Several weeks have passed since Ukrainian teenager Vlad Buryak was reportedly seized.
According to his father Oleg Buryak, “he’s been taken hostage” by Russian troops.
Buryak, the head of the military administration in Zaporizhzhia, the capital of the Zaporizhia region, believes Vlad was targeted because of his senior government role.
While Russian forces now control four districts in Zaporizhia, a southeastern region on the Dnieper river, Buryak’s zone remains in Ukrainian hands.
“[I] won’t let anyone take it,” he told Al Jazeera in an interview by phone.
But as for the alleged capture of his 16-year-old son, Buryak feels powerless.
On April 8, about a month after Russian forces captured the Zaporizhian city, Melitopol, a civilian convoy of cars attempting to evacuate the occupied area was slowly progressing through a checkpoint manned by Russian soldiers.
Vlad was in one of those cars, heading to Zaporizhzhia to be with his father.
After the soldiers checked his documents and realised who his father was, he became the first, and so far only, known child in Ukraine allegedly taken hostage for outwardly political purposes.
Buryak said for the first 48 days, his son was held in a cell with adult prisoners of war.
He was later transferred to a location with better conditions. He now has access to a shower and toilet, and a mobile phone he has been using to call his father.
To protect his son, Buryak cannot reveal what the child’s captors want or any details about what his son has experienced.
“I can’t say what he saw or heard. From hostage, he can become a witness. And such witnesses can be gotten rid of so that nobody can find their body,” he said.
“He sent me a song,” Buryak continued, as he forwarded the video to this reporter.
In it, a woman sings: “If only I could just see you, I swear I wouldn’t need much more.”
“My son has never sent me songs before,” he sighs.
But when asked how he is coping, Buryak quickly downplays his own suffering, saying others in Ukraine have “more serious problems”.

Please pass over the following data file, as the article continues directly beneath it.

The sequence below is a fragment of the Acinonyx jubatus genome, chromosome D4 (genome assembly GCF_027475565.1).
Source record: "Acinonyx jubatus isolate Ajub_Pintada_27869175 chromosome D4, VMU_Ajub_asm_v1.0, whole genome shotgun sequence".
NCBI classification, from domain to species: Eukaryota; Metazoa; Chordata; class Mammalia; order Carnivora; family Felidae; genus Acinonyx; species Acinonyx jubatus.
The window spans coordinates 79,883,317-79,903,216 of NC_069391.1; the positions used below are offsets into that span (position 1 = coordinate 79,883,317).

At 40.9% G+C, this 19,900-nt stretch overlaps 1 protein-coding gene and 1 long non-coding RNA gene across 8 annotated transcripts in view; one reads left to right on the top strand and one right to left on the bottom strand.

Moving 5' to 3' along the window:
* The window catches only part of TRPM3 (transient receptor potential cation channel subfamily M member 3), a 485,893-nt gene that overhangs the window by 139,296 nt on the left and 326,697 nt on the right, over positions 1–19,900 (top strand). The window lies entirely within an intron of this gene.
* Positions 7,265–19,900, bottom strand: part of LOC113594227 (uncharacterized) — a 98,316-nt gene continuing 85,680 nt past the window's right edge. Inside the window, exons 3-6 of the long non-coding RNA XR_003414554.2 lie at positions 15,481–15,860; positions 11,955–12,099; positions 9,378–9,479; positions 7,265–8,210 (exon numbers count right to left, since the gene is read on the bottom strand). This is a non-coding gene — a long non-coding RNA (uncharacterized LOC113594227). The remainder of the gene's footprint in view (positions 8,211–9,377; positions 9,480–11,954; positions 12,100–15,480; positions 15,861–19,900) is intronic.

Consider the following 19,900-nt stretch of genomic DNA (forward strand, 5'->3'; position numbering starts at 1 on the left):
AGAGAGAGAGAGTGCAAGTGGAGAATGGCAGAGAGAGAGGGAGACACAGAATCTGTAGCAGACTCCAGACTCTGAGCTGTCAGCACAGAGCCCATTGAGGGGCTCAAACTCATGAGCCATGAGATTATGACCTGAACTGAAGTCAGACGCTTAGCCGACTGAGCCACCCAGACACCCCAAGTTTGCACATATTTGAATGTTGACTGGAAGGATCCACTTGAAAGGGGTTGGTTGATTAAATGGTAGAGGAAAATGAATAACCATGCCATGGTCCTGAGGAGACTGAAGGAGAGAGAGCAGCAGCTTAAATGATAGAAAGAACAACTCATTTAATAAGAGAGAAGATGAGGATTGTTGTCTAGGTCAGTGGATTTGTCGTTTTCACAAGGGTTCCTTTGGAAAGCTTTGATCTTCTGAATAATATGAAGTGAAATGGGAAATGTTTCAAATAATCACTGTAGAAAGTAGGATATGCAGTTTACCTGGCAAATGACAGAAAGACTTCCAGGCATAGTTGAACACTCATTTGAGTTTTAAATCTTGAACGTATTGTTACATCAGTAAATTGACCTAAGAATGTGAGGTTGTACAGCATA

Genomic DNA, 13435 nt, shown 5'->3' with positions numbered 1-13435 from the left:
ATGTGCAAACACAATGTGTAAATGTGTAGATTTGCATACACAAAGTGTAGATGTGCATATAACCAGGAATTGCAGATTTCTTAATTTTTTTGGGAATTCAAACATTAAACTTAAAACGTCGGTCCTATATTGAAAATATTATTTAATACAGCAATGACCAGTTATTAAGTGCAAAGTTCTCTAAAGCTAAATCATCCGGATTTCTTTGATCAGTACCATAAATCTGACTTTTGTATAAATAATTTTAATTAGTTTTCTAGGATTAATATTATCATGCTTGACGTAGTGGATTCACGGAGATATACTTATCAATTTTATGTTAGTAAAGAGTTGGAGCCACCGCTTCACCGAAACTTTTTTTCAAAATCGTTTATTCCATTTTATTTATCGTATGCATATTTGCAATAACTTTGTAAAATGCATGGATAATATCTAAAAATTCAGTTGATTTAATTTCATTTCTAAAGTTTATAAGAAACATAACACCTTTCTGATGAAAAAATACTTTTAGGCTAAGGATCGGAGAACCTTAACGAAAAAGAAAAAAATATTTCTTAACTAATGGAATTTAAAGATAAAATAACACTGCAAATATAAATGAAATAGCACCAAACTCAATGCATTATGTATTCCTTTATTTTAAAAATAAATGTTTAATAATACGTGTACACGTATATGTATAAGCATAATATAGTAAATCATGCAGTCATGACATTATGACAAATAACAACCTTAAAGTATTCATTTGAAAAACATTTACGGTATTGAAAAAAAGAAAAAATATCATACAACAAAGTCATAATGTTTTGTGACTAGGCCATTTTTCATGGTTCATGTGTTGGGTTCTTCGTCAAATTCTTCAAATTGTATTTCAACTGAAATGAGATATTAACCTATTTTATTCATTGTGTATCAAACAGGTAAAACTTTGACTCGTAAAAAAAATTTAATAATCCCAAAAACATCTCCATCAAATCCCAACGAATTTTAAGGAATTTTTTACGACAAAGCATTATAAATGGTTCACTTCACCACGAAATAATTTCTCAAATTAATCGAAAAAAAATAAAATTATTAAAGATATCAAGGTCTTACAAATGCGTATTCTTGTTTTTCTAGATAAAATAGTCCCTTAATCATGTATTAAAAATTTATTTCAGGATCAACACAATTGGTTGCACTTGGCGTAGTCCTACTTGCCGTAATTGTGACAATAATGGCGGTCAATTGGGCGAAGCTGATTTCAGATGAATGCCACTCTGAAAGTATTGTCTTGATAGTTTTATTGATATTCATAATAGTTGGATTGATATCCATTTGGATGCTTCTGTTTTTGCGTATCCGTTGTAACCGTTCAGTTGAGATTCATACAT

“There are people who have lost their children, or whose children have died. There are parents whose children have disappeared without a trace.”
Ukraine’s missing children
Ukraine’s leading missing children’s charity, Magnolia, has been fielding non-stop calls from worried families since Russian forces invaded Ukraine on February 24.
Last year, 182 children were reported missing in the country. In three months of the war, that number reached 2,200, said Marina Lypovetska, head of projects at Magnolia.
Some children go missing after losing contact with their families due to infrastructure damage amid conflict, or as phones run out of power while they are hiding from bombs.
In worst-case scenarios, children are killed in attacks or crossfire or are forcibly displaced, according to a report from Missing Children Europe, a Brussels-based organisation that works with Magnolia.
And girls make up 54 percent of all the reported missing children.
Lypovetska claimed that in one case, two sisters aged nine and 15 were in a car with their parents trying to escape a Russia-occupied area.
“The Russians saw there were civilians in the car and two children. They started to shoot. Unfortunately, both parents were killed,” Lypovetska said.
The soldiers allegedly took the girls, but dropped the younger sister in a village. People there who were unknown to her tracked down her remaining relatives. Once safe, the younger sister recounted the story.
As for the 15-year-old, Lypovetska said: “They took her somewhere with them, and still, there is no information where she is.”
“She could be in Russia and they could do something very bad with her.”
Some children, who have been found by Magnolia – which was collaborating with Interpol and international groups – had crossed the border into Europe by themselves.